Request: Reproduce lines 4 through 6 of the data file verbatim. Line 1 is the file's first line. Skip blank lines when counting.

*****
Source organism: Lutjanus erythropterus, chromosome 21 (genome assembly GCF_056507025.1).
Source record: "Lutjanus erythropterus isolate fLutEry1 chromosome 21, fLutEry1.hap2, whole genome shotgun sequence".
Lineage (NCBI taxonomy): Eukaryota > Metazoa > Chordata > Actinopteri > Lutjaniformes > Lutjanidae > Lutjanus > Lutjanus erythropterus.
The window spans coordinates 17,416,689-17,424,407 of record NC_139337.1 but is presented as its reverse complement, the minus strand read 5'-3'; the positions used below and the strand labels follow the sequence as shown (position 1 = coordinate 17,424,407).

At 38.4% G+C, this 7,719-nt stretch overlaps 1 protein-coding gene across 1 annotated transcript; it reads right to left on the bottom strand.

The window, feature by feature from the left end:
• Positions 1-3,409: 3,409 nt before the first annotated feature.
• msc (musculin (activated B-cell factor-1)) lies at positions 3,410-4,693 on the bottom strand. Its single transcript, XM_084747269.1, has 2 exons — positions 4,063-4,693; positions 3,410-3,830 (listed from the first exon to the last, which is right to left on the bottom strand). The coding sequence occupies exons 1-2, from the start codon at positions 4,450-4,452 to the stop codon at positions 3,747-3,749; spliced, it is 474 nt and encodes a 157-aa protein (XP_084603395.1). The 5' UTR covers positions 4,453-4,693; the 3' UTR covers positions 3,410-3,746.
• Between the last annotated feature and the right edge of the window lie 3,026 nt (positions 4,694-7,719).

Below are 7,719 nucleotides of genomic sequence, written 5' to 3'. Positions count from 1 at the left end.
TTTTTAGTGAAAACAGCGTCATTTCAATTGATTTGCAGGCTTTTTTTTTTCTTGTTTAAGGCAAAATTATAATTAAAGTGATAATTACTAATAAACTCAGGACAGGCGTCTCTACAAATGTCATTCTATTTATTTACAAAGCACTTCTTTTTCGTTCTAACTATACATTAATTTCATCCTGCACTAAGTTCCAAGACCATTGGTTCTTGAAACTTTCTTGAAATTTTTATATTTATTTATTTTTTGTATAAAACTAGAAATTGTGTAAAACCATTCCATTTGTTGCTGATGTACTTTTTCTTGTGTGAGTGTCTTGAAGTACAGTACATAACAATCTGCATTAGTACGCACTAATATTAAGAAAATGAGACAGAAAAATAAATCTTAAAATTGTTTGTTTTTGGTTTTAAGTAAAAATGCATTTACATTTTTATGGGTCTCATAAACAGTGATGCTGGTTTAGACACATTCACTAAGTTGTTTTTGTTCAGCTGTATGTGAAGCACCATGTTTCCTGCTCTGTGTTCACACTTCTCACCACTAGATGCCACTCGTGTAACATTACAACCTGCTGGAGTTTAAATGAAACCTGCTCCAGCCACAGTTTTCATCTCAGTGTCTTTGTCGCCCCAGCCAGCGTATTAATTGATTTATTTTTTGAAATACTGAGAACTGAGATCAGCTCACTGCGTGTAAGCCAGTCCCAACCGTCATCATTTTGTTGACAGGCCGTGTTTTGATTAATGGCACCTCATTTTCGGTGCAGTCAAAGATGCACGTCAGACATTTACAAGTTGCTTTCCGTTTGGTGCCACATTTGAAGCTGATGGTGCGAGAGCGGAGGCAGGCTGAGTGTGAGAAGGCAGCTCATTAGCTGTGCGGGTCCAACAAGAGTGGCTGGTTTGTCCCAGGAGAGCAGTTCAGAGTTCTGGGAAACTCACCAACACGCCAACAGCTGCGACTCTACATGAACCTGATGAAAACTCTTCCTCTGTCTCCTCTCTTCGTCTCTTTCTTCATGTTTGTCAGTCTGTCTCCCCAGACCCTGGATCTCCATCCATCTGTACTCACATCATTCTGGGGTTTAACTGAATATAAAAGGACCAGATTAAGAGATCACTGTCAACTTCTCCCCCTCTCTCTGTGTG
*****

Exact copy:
The window spans coordinates 17,416,689-17,424,407 of record NC_139337.1 but is presented as its reverse complement, the minus strand read 5'-3'; the positions used below and the strand labels follow the sequence as shown (position 1 = coordinate 17,424,407).

At 38.4% G+C, this 7,719-nt stretch overlaps 1 protein-coding gene across 1 annotated transcript; it reads right to left on the bottom strand.

The window, feature by feature from the left end: